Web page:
House bill would take 3.8 million off food stamps

grocery food stamps
Nearly 4 million fewer people would get food stamps under a bill Republicans will take up on Thursday.

House Republicans on Thursday passed a controversial bill that would drop 3.8 million people from food stamp rolls next year by making it tougher for some families to qualify.

The bill would cut $40 billion from food stamps over the next decade, which would force about 14 million people from the program by 2023, according to the nonpartisan Congressional Budget Office.

It would tighten the rules for getting into the Supplemental Nutrition Assistance Program, which has seen enrollment soar with the struggling economy.

Some 47.6 million people, or nearly 15% of the population, get food stamps, according to September federal data. In 2007, only 26.3 million, or 8.7% of the population, got food stamps.

The average benefit is $133.19 per person each month.

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The Obama administration said Wednesday it would veto the bill that trims 5% from the budget of food stamps budget. And Senate Democrats assure the bill won't get far in their chamber.

"In the richest country in the world, 1 in 6 people are in danger of going to bed hungry tonight, and half of those people are children. But despite these sobering numbers -- and despite the difficult economic times -- House Republicans... are determined to gut the nutrition assistance program," Senate Majority Leader Harry Reid said Thursday.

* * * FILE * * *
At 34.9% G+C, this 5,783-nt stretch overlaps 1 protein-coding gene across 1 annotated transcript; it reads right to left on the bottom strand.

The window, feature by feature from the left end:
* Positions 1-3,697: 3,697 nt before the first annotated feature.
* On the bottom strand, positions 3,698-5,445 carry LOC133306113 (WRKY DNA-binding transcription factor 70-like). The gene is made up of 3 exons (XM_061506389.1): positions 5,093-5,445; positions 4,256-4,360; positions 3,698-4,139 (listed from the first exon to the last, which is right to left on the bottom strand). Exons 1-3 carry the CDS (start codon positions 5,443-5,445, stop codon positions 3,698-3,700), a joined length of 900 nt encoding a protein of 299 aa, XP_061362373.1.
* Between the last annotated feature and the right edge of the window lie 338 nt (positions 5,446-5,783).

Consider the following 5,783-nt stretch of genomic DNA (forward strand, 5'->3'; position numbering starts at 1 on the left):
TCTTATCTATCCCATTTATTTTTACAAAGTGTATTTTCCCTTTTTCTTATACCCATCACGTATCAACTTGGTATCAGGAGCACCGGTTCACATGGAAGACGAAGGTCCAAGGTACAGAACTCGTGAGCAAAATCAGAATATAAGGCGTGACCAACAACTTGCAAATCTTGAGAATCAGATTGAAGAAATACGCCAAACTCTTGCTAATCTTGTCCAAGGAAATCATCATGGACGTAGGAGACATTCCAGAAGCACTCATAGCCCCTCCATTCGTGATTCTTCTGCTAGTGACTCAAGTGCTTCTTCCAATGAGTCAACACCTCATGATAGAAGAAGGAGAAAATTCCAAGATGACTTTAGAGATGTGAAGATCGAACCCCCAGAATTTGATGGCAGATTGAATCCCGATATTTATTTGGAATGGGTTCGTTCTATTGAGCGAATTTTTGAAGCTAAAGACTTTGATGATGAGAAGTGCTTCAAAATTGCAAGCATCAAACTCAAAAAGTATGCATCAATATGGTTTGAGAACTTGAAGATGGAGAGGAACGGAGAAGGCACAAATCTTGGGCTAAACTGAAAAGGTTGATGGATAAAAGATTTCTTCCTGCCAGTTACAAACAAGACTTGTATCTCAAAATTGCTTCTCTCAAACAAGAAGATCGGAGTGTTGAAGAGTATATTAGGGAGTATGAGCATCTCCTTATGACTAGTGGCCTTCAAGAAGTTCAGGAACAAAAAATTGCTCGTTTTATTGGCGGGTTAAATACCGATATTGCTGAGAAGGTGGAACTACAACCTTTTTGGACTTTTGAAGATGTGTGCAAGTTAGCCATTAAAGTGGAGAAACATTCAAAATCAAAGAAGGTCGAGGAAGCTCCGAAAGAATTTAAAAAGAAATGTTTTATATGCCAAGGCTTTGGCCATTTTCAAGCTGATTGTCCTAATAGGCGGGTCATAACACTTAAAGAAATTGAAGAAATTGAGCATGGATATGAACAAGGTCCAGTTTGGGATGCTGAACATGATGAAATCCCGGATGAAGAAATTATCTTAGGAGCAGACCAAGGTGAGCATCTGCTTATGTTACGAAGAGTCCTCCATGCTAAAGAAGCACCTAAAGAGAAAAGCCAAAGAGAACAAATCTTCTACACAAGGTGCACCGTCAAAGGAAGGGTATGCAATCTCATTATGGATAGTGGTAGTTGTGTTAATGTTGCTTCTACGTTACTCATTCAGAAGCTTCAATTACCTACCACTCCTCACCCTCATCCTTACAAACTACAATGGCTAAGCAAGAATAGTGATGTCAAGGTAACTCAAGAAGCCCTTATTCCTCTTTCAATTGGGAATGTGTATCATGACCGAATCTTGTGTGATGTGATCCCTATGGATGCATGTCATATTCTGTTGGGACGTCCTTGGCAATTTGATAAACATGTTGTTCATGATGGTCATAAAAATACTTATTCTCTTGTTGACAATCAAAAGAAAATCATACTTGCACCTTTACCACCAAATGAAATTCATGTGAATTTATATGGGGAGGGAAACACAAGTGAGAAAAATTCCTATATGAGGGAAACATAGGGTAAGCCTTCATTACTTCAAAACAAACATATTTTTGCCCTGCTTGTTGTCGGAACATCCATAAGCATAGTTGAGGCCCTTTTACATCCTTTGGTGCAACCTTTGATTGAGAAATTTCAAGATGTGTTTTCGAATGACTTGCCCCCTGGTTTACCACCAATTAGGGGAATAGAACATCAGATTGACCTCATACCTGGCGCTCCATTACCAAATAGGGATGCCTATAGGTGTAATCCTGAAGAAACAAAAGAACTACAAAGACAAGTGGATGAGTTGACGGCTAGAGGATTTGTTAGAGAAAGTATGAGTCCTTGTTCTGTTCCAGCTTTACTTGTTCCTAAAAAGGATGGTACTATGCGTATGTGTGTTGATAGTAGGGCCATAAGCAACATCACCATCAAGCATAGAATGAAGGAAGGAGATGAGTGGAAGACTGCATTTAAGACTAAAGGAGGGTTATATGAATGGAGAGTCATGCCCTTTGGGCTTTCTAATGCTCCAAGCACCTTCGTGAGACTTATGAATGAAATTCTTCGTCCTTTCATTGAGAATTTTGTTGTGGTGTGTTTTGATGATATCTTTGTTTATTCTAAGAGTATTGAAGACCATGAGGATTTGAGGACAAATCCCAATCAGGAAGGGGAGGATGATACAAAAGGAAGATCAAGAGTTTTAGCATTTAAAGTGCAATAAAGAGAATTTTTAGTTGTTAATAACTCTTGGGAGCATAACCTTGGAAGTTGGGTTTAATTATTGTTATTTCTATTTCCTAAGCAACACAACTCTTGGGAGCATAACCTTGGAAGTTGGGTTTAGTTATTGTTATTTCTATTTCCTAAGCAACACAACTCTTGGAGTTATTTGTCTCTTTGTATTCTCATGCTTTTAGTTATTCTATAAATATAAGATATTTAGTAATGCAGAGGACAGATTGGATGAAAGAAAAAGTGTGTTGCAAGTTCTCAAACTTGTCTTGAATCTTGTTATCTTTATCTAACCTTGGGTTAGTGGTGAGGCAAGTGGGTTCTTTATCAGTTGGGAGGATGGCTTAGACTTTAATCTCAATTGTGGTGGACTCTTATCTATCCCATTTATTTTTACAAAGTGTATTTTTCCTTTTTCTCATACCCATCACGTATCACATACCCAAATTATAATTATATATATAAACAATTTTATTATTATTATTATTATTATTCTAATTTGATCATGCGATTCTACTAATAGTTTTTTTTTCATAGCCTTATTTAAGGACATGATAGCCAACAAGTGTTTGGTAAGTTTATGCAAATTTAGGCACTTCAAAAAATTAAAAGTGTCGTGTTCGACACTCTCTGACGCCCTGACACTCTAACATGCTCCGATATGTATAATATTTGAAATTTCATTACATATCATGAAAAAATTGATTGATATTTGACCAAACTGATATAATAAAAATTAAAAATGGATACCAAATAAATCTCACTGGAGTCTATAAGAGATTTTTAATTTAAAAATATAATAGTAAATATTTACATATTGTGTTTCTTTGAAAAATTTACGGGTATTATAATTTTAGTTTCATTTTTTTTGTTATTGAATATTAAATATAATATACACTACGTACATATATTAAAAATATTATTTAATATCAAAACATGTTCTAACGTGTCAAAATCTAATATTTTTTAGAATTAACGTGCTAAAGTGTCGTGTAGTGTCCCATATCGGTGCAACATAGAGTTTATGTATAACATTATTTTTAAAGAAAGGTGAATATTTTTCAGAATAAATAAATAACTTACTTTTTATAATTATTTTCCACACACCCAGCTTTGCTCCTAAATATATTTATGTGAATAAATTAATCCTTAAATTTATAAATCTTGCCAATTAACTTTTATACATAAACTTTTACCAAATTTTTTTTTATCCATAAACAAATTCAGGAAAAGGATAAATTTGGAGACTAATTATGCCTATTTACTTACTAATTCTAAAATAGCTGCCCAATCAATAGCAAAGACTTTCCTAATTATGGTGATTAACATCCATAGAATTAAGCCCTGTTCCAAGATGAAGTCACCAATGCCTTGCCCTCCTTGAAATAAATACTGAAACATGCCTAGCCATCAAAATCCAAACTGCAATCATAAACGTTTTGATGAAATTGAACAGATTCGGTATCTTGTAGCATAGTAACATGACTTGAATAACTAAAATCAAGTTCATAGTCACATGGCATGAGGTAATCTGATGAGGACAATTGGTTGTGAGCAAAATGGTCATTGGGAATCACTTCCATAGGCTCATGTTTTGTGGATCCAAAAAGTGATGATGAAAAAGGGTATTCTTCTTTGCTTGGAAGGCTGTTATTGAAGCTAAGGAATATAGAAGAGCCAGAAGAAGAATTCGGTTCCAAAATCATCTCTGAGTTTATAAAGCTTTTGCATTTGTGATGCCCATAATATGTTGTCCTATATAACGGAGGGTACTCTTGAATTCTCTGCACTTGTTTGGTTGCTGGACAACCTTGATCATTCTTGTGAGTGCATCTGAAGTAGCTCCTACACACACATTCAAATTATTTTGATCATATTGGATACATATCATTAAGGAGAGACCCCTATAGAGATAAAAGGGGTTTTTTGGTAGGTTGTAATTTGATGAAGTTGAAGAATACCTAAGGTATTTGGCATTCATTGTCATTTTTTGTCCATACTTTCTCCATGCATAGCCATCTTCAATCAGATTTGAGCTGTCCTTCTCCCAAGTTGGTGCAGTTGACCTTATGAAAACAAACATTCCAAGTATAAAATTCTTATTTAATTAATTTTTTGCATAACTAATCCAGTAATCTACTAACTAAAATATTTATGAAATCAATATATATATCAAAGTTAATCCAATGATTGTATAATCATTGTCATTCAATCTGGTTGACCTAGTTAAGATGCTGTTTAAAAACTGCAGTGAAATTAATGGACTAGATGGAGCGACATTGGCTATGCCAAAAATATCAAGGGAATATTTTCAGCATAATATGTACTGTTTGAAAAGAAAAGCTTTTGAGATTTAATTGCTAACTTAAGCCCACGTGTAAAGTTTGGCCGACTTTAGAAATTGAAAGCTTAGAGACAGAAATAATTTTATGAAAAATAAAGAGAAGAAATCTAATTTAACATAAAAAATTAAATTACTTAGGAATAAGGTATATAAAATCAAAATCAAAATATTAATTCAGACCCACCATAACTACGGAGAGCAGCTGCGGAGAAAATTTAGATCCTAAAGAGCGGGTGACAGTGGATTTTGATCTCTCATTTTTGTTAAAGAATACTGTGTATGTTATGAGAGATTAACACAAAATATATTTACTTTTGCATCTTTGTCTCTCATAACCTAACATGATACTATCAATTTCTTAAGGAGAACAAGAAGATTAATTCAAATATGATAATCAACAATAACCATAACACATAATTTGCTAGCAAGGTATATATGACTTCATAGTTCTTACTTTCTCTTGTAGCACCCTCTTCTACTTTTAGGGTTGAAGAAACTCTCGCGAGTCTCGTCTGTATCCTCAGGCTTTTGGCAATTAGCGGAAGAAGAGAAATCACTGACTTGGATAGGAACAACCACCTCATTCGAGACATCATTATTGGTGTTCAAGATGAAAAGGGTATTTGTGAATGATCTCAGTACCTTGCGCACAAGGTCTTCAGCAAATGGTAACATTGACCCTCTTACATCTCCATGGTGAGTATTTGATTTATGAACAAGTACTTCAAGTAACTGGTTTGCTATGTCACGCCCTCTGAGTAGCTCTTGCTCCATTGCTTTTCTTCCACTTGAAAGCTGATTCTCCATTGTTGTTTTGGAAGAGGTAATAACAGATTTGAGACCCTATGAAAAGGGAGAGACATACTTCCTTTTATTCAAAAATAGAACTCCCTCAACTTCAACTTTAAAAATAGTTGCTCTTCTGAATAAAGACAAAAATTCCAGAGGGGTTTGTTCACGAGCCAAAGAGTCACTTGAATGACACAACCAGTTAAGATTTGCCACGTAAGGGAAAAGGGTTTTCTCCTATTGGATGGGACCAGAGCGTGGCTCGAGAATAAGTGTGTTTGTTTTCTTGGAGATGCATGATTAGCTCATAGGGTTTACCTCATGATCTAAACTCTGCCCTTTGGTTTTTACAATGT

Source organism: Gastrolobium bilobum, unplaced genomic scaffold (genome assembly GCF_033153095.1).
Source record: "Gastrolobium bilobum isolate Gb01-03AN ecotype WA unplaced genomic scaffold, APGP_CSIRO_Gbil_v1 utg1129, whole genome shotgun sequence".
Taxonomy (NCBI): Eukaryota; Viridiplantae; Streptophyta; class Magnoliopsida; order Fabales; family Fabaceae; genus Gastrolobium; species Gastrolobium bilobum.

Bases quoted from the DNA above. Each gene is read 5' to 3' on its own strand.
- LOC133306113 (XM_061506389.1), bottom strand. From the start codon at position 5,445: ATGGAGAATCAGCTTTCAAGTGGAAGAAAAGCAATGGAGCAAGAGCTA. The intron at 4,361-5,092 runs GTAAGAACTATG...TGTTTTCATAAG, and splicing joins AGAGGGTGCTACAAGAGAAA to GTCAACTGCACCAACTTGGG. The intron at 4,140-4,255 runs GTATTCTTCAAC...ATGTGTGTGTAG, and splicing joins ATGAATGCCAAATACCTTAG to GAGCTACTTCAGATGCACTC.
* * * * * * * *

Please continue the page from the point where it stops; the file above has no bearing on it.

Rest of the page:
Cut farmers' insurance or food stamps?
Cut farmers' insurance or food stamps?

But House Republicans say their bill makes reforms that would eliminate those who shouldn't be getting food stamps by closing "loopholes which have let people whose monetary resources are above eligibility standards into the program," according to a a memo from the Office of House Majority Leader Eric Cantor.

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Basically, it would cut benefits for "able-bodied adults" who aren't caring for children to only 3 months of food stamps during any 3-year period, unless they also work part-time or are in a job-training program.

The bill also scrubs a provision that gives states the option to allow some working families and seniors to get food stamps, even if they have a little more in total assets that allowed by the eligibility rules.

Early Thursday, it wasn't clear that Republicans had enough votes to pass the bill, with House Democrats opposed and some Republicans, particularly from rural areas, quietly questioning the bill.

Even if no changes are made in current law, in November food stamp benefits will drop for all beneficiaries by about $11 per person a month, when a recession-related boost to food stamps -- part of the 2009 stimulus package -- runs out.

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